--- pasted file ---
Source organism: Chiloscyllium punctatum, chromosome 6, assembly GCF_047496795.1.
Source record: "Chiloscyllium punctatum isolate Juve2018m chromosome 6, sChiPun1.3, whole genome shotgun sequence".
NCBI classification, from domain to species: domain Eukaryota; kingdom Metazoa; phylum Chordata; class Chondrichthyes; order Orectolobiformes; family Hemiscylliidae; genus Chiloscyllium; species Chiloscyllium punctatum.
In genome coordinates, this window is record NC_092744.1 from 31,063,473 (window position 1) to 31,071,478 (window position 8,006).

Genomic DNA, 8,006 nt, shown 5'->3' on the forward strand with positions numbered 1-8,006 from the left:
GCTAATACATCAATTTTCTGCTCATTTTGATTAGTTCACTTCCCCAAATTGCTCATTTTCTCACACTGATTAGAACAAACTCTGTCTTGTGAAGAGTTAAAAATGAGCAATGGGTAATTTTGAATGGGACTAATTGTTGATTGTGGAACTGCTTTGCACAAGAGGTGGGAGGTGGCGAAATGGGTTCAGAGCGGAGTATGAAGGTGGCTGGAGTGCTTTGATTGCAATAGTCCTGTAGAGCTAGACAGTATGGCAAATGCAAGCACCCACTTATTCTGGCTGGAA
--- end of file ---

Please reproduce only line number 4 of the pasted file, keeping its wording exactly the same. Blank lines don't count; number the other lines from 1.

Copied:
In genome coordinates, this window is record NC_092744.1 from 31,063,473 (window position 1) to 31,071,478 (window position 8,006).